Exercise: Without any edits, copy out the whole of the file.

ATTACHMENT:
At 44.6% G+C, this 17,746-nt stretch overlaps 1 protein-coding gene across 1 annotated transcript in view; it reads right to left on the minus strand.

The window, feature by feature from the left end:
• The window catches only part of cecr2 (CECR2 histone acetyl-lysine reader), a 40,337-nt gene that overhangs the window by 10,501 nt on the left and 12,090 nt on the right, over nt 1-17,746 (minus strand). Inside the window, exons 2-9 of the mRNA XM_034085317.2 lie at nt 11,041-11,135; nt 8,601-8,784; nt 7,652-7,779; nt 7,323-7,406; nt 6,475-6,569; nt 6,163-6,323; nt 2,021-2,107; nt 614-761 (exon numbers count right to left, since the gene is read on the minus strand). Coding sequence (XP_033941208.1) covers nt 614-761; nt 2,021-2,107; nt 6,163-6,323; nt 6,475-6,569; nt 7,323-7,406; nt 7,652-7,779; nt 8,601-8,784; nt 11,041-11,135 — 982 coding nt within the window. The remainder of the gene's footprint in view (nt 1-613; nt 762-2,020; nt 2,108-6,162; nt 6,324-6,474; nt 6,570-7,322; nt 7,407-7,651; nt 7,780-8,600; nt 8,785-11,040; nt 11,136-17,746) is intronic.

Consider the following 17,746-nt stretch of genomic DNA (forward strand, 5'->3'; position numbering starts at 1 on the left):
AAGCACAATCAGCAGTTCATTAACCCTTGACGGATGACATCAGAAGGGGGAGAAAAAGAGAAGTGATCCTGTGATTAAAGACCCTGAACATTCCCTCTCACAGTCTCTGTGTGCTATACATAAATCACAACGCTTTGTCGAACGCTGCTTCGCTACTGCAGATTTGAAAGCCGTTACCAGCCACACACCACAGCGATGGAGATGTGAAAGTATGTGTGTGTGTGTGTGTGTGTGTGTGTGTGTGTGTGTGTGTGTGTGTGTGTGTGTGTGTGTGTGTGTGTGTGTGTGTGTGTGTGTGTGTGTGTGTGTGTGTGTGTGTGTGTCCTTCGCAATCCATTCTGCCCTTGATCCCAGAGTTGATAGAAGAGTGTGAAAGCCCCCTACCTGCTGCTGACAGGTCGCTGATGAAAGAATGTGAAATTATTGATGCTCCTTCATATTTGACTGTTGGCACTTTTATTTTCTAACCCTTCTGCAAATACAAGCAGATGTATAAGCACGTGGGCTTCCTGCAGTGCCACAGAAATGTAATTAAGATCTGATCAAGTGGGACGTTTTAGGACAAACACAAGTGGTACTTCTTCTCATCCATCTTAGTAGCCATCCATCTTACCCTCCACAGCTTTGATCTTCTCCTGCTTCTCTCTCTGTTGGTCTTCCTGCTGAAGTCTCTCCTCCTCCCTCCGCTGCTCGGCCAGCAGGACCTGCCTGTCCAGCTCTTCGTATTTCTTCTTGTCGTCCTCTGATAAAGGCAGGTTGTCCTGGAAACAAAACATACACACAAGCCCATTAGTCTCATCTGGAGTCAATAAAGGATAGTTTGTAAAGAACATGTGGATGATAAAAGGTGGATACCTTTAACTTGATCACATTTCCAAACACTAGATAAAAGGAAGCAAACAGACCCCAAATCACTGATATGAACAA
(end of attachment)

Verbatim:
At 44.6% G+C, this 17,746-nt stretch overlaps 1 protein-coding gene across 1 annotated transcript in view; it reads right to left on the minus strand.

The window, feature by feature from the left end:
• The window catches only part of cecr2 (CECR2 histone acetyl-lysine reader), a 40,337-nt gene that overhangs the window by 10,501 nt on the left and 12,090 nt on the right, over nt 1-17,746 (minus strand). Inside the window, exons 2-9 of the mRNA XM_034085317.2 lie at nt 11,041-11,135; nt 8,601-8,784; nt 7,652-7,779; nt 7,323-7,406; nt 6,475-6,569; nt 6,163-6,323; nt 2,021-2,107; nt 614-761 (exon numbers count right to left, since the gene is read on the minus strand). Coding sequence (XP_033941208.1) covers nt 614-761; nt 2,021-2,107; nt 6,163-6,323; nt 6,475-6,569; nt 7,323-7,406; nt 7,652-7,779; nt 8,601-8,784; nt 11,041-11,135 — 982 coding nt within the window. The remainder of the gene's footprint in view (nt 1-613; nt 762-2,020; nt 2,108-6,162; nt 6,324-6,474; nt 6,570-7,322; nt 7,407-7,651; nt 7,780-8,600; nt 8,785-11,040; nt 11,136-17,746) is intronic.

Consider the following 17,746-nt stretch of genomic DNA (forward strand, 5'->3'; position numbering starts at 1 on the left):
AAGCACAATCAGCAGTTCATTAACCCTTGACGGATGACATCAGAAGGGGGAGAAAAAGAGAAGTGATCCTGTGATTAAAGACCCTGAACATTCCCTCTCACAGTCTCTGTGTGCTATACATAAATCACAACGCTTTGTCGAACGCTGCTTCGCTACTGCAGATTTGAAAGCCGTTACCAGCCACACACCACAGCGATGGAGATGTGAAAGTATGTGTGTGTGTGTGTGTGTGTGTGTGTGTGTGTGTGTGTGTGTGTGTGTGTGTGTGTGTGTGTGTGTGTGTGTGTGTGTGTGTGTGTGTGTGTGTGTGTGTGTGTGTGTGTCCTTCGCAATCCATTCTGCCCTTGATCCCAGAGTTGATAGAAGAGTGTGAAAGCCCCCTACCTGCTGCTGACAGGTCGCTGATGAAAGAATGTGAAATTATTGATGCTCCTTCATATTTGACTGTTGGCACTTTTATTTTCTAACCCTTCTGCAAATACAAGCAGATGTATAAGCACGTGGGCTTCCTGCAGTGCCACAGAAATGTAATTAAGATCTGATCAAGTGGGACGTTTTAGGACAAACACAAGTGGTACTTCTTCTCATCCATCTTAGTAGCCATCCATCTTACCCTCCACAGCTTTGATCTTCTCCTGCTTCTCTCTCTGTTGGTCTTCCTGCTGAAGTCTCTCCTCCTCCCTCCGCTGCTCGGCCAGCAGGACCTGCCTGTCCAGCTCTTCGTATTTCTTCTTGTCGTCCTCTGATAAAGGCAGGTTGTCCTGGAAACAAAACATACACACAAGCCCATTAGTCTCATCTGGAGTCAATAAAGGATAGTTTGTAAAGAACATGTGGATGATAAAAGGTGGATACCTTTAACTTGATCACATTTCCAAACACTAGATAAAAGGAAGCAAACAGACCCCAAATCACTGATATGAACAA